• My students. Pray that God would help them connect what they are learning in the classroom with their own relationship to God and those whom they lead.
Be sure to check back frequently for updates. Thanks so much for your prayers!

Wednesday, July 14, 2010

Application Part 9: Pressing the Text upon the Heart

Today we come to the end of our series on application. In case you missed any of the posts, here are the links:

Part 1 – A Theological Framework

Part 2 – We Resemble What We Worship

Part 3 – Fallen Condition

Part 4 – Gospel Solution

Part 5 – Making the Fallen Condition Personal

Part 6 – The Four Aspects of Application

Part 7 – The Levels of Application

Part 8 – The Three Orders of Application


Of course, a fundamental premise throughout this series is the crucial role of repentance and faith. When God reveals to us our fallen condition it is imperative for us to turn from it and embrace by faith the solution that the gospel offers.


To wrap things up, I wanted to try to synthesize the most helpful things from this series of posts. What follows is a list of questions that I try to ask every time I read Scripture. There are five main questions, but I have included sub-questions under each that give the bigger picture of what I am trying to get at with each question.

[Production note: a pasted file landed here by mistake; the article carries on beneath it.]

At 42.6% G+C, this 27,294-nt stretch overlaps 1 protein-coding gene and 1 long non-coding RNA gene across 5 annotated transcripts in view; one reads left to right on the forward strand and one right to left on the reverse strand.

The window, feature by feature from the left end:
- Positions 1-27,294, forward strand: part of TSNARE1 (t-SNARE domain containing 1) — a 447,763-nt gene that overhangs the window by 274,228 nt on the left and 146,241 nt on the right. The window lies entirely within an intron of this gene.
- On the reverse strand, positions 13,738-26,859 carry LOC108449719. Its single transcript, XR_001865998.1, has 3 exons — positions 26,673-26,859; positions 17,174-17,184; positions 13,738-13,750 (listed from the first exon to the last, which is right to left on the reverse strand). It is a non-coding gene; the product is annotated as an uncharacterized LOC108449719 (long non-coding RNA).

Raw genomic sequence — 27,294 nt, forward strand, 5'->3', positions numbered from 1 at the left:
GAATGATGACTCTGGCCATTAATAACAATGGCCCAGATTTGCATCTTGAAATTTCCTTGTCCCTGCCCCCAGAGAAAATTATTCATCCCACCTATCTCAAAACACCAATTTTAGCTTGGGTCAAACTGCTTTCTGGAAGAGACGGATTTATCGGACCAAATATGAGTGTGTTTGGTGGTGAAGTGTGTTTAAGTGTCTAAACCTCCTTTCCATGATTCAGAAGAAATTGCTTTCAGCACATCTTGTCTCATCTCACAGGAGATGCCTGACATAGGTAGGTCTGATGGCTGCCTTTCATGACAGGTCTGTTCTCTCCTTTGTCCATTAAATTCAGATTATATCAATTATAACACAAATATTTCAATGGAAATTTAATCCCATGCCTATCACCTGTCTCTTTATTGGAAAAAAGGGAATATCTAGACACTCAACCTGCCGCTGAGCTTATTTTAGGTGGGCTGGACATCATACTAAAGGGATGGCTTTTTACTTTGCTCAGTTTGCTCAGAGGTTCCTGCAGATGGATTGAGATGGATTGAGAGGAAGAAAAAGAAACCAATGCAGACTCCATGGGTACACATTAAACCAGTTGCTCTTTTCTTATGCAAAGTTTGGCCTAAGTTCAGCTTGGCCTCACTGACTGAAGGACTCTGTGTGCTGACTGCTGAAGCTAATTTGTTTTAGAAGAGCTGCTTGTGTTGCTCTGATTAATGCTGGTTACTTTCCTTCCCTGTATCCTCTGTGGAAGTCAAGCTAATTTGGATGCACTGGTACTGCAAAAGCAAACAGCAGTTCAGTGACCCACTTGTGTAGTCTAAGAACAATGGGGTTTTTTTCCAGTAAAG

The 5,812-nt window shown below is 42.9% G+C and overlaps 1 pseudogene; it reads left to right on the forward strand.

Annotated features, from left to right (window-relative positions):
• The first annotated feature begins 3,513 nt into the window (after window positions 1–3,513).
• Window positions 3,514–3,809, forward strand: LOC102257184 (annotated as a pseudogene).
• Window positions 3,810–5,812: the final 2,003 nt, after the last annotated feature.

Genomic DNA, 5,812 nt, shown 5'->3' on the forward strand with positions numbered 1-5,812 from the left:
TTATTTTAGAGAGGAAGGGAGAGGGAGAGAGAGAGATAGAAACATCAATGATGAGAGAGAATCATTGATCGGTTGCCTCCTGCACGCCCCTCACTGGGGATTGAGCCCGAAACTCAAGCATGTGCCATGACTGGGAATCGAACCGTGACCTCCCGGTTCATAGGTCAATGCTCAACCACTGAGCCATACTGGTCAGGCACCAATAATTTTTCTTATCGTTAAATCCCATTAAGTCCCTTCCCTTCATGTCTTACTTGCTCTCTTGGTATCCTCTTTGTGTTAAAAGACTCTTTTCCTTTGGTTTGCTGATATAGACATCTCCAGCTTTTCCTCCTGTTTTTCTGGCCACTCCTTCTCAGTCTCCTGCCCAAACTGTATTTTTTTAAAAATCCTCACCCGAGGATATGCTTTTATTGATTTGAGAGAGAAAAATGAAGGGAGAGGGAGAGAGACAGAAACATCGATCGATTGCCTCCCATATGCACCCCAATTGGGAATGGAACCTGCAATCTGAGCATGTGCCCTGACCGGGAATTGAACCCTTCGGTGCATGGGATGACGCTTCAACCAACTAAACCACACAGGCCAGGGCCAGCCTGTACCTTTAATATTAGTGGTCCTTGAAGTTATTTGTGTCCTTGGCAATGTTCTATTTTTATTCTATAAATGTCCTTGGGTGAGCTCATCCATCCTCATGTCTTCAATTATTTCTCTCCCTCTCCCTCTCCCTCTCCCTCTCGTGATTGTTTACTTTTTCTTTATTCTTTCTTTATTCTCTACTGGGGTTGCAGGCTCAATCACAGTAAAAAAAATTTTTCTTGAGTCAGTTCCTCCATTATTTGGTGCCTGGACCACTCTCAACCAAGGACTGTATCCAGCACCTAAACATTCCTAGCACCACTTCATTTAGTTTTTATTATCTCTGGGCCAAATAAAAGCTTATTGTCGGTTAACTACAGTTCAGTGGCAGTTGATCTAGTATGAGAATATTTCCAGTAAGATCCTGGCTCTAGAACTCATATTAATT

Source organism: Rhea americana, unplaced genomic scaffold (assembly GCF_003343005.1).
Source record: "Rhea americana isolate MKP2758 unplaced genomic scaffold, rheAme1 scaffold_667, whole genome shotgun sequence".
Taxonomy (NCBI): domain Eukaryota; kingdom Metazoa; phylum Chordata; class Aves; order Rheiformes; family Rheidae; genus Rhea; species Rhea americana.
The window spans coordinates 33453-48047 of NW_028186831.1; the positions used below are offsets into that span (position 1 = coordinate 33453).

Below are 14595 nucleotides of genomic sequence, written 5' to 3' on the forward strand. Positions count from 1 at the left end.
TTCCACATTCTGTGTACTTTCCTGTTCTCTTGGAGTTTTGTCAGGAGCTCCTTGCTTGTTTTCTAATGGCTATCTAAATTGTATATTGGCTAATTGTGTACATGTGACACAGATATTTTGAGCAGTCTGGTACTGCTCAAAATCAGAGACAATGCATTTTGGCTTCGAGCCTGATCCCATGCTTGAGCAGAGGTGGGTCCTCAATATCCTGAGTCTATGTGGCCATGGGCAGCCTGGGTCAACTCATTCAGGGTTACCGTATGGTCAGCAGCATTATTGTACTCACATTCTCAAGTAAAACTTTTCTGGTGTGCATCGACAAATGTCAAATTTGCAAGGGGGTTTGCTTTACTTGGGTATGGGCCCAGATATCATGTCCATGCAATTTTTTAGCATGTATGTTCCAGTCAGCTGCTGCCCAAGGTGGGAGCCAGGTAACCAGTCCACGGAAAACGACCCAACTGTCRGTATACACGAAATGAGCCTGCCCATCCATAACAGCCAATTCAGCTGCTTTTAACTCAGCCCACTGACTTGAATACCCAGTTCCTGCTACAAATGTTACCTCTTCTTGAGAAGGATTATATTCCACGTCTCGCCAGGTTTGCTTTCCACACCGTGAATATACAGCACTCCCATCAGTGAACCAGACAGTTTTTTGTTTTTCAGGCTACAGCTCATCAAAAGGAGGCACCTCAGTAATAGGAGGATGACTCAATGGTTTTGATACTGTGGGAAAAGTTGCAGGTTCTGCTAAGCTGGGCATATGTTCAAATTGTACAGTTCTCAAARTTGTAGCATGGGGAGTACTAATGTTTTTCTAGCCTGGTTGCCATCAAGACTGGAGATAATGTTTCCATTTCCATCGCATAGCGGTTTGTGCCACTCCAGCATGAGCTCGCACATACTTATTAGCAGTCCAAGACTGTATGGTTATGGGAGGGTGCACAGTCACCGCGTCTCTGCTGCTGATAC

1. What do we learn about God?

    • What aspects of God's character do we see in this passage?
    • What do we see God doing in this passage?
    • What things, events, people, and situations is God concerned about?

    1. What do we learn about man/mankind?

      • What aspects of the image of God (longings, desires, interests, values) are reflected in this passage?
      • What fallen conditions (desires, attitudes, actions, beliefs, etc.) are stated, described or implied in this passage?
      • What struggles, challenges, temptations, and realities to walking with God are stated, described or implied in this passage?
      1. What do we learn about redemption?

        • What does this passage reveal about the nature of our salvation?
        • What is the "gospel solution" to the "fallen condition" that this passage states, describes or implies?
        • In what specific ways has Jesus obeyed in the areas where you have failed?